In 2019, 50 percent of manufacturing workers were more than 44 years-old, skewing heavily toward retirement age. As these millions of workers retire in the coming years, they will take with them decades of expertise and know-how.
Manufacturers urgently need to capture, document, index, and transfer this knowledge to the younger generation of workers. Moreover, as new technology, driven by Industry 4.0, pervades the shop floor, everyone needs to be continuously reskilled or upskilled.
Today’s training techniques are ill-suited to these evolving challenges. Methods used by many manufacturers include training manuals, job shadowing, classroom instruction and sporadic video training. When learning something new, Millennials are almost three times more likely to watch a video than read a manual.
However, traditional video creation and video training management are time consuming, costly and not scalable for enterprises. For example, creating an eight-minute training video involves 17 steps, special equipment, video-editing skills and up to five hours.
Recent advances in AI, especially in NLP (natural language processing), and computer vision are revolutionizing audio and video processing and understanding, condensing that lengthy video-creation process to six steps and just 20 minutes—for a fraction of the cost. Suddenly, video training makes sense for many more uses. By applying AI to a manual-intensive process, we can more quickly bridge the skills gap and easily create on-the-job training that is rich and easy to distribute and consume.
Just as it did for word processing, desktop publishing and 3D printing, technology can empower the experts to capture their real work or demonstration, producing step-by-step training videos. All you need is a smartphone and a subject-matter expert to perform their individual tasks and processes. After the content is captured, it is automatically sent to the cloud, where AI services, such as speech to text, object recognition, image understanding, translation and semantic segmentation are applied, converting this expertise into a ready-to-distribute video to global users speaking different languages.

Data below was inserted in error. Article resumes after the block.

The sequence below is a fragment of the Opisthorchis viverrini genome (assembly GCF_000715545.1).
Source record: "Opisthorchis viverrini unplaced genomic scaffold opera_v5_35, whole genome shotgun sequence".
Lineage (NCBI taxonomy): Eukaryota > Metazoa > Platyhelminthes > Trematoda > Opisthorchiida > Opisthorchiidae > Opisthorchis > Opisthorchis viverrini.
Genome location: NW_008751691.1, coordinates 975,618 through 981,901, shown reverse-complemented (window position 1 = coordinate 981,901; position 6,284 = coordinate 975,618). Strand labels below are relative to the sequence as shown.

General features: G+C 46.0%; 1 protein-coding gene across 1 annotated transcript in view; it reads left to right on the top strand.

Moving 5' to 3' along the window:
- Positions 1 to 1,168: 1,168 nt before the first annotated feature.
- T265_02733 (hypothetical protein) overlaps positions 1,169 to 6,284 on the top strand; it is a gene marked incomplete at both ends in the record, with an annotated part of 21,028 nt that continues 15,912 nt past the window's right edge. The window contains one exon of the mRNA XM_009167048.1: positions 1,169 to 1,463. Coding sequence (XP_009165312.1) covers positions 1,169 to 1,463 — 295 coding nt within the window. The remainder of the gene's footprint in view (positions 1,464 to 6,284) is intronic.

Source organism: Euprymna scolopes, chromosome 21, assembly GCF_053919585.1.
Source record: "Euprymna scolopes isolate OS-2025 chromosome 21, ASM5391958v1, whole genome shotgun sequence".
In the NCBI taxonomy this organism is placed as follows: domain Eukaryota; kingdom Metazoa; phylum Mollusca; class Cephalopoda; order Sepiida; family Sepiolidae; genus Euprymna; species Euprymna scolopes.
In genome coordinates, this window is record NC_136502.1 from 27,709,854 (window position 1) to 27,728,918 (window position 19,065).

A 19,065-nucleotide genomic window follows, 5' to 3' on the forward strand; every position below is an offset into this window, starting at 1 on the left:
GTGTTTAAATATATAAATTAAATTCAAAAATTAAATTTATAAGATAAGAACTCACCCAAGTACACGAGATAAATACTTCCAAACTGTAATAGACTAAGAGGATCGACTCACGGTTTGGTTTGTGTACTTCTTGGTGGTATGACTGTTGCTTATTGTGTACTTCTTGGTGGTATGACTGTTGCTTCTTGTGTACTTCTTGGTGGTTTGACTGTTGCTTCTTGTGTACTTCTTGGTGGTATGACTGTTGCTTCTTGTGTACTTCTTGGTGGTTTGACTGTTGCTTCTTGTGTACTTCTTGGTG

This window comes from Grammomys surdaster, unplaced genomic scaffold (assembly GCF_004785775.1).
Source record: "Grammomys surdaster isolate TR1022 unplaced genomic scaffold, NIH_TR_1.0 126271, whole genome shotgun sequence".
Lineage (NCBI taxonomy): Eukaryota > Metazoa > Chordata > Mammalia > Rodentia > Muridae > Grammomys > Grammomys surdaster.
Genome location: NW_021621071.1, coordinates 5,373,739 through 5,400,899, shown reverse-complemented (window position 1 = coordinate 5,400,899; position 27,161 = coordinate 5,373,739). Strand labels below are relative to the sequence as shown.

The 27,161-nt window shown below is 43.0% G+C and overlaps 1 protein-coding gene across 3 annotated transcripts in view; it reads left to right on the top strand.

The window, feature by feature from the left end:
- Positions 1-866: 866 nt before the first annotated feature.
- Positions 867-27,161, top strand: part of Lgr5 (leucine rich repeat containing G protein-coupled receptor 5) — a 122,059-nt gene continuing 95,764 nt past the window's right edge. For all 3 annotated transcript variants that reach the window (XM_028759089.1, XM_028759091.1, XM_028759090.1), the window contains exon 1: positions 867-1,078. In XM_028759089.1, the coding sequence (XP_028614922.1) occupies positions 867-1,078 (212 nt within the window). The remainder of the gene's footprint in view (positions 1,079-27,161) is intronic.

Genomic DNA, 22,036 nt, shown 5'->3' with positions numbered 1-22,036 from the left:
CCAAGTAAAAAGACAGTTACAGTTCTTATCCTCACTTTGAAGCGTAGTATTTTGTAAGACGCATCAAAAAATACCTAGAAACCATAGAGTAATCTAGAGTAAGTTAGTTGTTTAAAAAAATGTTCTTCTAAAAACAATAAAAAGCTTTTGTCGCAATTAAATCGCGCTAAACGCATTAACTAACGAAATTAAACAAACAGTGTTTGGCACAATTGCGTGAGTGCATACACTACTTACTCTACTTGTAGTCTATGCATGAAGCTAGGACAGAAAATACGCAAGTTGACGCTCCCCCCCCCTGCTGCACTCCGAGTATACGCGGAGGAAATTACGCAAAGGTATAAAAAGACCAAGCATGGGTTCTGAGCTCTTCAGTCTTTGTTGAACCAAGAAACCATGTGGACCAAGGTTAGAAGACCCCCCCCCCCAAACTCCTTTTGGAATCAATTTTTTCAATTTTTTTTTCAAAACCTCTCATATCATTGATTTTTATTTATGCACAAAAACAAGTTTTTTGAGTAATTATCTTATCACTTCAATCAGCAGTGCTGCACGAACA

We’ve been working with Stanley Black & Decker (SBD) to optimize operations by rapidly training on new skills and documenting detailed manufacturing processes. SBD’s priorities are similar to the needs of many manufacturers: creation and enforcement of standard work, cross-training of critical skills, upskilling to Industry 4.0 capabilities and knowledge transfer as their most experienced workers plan for retirement. Add to that the need to operate in a safe, socially distanced manner and DeepHow’s AI-powered, video-based training solution meets all of these requirements.
New employees can access critical training information anytime, anywhere from a Web portal, learning intricate tasks at their own pace without disrupting other workers or interrupting plant operations. Connecticut-based SBD has adopted an AI training platform companywide and sees important benefits throughout the supply chain.
“The most impressive benefit for manufacturers is they can capture and synthesize training information and get it into the hands of those who need it in the most efficient and digestible way possible today,” said Kevin Lemke of Stanley X Venture Studio, the unit that pioneers new technology for internal use. “This means trainers can create the video training they need, when they need it. This nimble approach to training can be applied upstream to suppliers and downstream to partners and customers.”